First noticeable thing in movie Resident Evil 2 is the budget boost. No longer confined to impersonal corridors, the series opens up to a city under siege. A breathless montage gives a snapshot of pre-outbreak Raccoon City (including a suburb eerily similar to the one used for another contemporary zombie flick: Zach Snyder’s Dawn of the Dead remake) before seguing to a throng of civvies attempting to leave through a walled-off checkpoint. Alexander Witt subs for Paul W.S. Anderson in the director’s chair, and while he lacks Anderson’s visual panache–Witt’s framing is more traditional, while action’s left to an editor who jumbles it all about–he manages to maintain the same interest in lighting and surface (particularly, Witt is fond of actors in silhouette).
Anderson, meanwhile, provides a script which plays like fan fiction. He threads his sequel into the broad outline of Capcom’s Resident Evil 3: Nemesis, an emphasis on original creation Alice (Milla Jovovich). Now superpowered, courtesy Umbrella Corporation’s insistence on tinkering with viral bio-weaponry, she unbalances the zombie narrative with God Mode combat skills. Hordes get their skulls kicked in or ventilated. Lickers, the previous film’s Final Boss, are dispatched with some shotgun blasts and a motorcycle to the face. Her only physical threat is Nemesis, a brutish, leather-clad rubber monster who thuds around in heavy boots and lugs a minigun and a rocket launcher. She’s backed by a couple normals and game imports Jill Valentine (Sienna Guillory) and Carlos Olivera (Oded Fehr). Aside from some whiz bang introduction–Jill casually strolling into a police precinct wearing a tube top and skirt, headshotting the undead before telling cops what’s what; Carlos attempting a rooftop rescue of a civilian, firing his gun as he jumps out of a helicopter–the pair exist to marvel at Alice.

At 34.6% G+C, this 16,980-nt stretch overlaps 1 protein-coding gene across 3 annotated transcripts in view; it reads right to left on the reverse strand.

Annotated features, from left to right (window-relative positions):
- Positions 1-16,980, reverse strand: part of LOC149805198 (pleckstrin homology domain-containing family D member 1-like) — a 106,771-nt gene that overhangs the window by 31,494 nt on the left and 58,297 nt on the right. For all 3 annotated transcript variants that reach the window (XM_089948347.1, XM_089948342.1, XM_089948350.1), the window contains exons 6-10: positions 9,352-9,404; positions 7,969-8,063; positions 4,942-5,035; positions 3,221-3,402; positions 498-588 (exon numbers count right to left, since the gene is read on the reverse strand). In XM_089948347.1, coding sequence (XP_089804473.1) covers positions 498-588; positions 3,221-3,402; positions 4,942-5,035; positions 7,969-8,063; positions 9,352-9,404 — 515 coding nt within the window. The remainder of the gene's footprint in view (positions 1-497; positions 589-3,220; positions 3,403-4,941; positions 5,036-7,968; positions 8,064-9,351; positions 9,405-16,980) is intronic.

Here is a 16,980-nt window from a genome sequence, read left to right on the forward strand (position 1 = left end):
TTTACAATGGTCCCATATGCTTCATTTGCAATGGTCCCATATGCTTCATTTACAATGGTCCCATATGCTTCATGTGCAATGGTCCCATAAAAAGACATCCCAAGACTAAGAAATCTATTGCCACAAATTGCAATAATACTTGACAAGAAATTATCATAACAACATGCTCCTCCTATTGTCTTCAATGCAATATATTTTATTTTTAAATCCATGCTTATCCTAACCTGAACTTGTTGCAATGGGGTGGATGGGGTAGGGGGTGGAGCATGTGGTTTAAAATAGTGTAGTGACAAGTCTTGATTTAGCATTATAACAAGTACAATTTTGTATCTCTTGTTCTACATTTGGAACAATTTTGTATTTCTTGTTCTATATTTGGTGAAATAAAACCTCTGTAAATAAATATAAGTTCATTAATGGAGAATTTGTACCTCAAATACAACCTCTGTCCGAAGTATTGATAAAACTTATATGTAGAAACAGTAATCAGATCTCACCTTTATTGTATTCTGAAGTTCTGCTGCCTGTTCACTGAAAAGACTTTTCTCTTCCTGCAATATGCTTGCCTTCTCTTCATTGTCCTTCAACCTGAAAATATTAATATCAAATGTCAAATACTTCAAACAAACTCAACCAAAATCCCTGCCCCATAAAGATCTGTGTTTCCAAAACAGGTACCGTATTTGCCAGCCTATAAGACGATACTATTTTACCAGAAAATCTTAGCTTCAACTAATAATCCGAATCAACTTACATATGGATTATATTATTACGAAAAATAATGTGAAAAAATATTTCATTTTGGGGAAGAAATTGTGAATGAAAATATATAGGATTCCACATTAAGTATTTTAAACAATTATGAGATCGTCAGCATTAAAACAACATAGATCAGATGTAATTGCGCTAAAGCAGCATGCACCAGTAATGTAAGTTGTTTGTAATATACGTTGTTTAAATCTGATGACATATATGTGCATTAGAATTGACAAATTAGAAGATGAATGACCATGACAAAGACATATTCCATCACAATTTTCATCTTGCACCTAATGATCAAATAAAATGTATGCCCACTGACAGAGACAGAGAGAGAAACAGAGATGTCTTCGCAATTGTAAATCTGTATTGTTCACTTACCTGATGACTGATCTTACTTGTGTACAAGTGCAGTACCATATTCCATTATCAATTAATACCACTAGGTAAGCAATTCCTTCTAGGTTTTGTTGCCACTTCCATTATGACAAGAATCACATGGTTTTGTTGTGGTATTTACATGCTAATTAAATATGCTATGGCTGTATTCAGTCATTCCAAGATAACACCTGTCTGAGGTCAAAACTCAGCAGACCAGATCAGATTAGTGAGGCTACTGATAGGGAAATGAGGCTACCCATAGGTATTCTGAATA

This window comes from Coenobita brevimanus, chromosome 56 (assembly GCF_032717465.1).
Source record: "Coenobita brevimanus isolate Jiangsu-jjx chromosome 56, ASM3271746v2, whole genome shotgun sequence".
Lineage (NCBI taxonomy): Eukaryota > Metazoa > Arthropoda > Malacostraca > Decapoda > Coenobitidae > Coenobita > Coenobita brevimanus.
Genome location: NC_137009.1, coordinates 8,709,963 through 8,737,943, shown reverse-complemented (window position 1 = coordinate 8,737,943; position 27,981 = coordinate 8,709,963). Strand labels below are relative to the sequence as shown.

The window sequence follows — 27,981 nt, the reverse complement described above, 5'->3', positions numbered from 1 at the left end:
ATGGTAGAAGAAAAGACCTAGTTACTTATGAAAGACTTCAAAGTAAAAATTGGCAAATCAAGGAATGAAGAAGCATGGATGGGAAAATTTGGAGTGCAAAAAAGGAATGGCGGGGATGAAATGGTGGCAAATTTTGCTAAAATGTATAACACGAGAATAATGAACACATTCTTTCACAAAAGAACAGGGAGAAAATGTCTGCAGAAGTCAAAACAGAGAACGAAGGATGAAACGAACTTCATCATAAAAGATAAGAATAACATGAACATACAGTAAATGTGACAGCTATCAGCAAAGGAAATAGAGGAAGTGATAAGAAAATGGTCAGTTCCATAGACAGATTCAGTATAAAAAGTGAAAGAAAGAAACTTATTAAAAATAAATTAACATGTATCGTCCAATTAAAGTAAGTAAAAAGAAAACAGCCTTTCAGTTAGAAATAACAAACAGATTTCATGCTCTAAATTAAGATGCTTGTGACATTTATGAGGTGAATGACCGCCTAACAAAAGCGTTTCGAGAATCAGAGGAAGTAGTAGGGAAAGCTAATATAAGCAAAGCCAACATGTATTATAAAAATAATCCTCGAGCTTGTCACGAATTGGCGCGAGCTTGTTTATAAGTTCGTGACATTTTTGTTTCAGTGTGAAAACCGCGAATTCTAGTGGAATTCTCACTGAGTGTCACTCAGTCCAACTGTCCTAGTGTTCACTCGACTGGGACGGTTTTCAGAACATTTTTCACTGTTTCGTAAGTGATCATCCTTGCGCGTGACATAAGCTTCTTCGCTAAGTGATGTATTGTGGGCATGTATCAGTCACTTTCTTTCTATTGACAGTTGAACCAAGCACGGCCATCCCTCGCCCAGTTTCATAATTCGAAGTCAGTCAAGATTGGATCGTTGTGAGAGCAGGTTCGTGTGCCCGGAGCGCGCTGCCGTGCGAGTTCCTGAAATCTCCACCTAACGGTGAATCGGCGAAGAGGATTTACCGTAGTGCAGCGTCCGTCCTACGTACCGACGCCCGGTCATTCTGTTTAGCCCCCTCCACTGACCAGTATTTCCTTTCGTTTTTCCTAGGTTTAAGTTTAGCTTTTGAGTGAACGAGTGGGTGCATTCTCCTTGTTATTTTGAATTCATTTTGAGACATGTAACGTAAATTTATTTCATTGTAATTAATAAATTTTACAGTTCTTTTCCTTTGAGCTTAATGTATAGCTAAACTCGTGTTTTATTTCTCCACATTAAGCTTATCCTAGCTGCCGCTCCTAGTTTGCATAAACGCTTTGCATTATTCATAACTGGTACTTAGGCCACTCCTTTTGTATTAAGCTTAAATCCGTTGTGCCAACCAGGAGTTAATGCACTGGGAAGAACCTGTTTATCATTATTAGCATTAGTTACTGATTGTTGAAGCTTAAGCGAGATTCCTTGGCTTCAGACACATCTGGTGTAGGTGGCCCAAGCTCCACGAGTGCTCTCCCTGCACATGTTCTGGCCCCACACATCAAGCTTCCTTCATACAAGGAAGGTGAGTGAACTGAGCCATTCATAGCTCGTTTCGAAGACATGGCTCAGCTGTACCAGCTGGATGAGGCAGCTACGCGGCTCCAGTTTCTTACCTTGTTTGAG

This becomes the film’s biggest setback. Structurally, Apocalypse redoes its predecessor on a bigger scale. As before, it’s bookended with scenes of Alice waking up, nude, unsure of what’s going on, suggesting some ongoing cycle of victimization and retribution. Her red dress-black shorts combo is replaced with a cropped top, black jeans, and olive string vest, outfitted with various holsters. Later, the pants get ripped on one leg, giving a punk-like asymmetry to her design. The choice seems deliberate, Alice responding to her violation with defiant sexuality. She even flirts with Carlos (“Don’t worry, I’m not contagious”). Anderson very obviously wants to make this a vehicle for future wife Jovovich, while the game characters come across like a mandate.
Not that there isn’t a modicum of effort: early, obtuse references suggest the first film may have happened parallel to the source material, but it’s an intertextual detail robbed of meaning (for instance: Nemesis sent after members of STARS, Jill’s former unit, makes sense in the game’s storyline, but has nothing to do with his purpose in Apocalypse). Jill, herself, has little agency, an odd choice given Resident Evil 1’s wonderful depiction of the relationship between strong women. Guillory is no substitute for Michelle Rodriguez (she never characterizes Jill beyond a bratty pout), but it is strange to watch her passively go along with Jovovich’s prowling, mad science-powered superwoman. A more considered take could have developed tension between a veteran Jill and the suspicious outsider knocking her down the pecking order. Perhaps some distrust sown by Alice’s Umbrella connection. A misunderstanding here or there when Carlos and his partners arrive. Even a double cross? Nah, can’t allow anything like intra-group conflict in a zombie movie.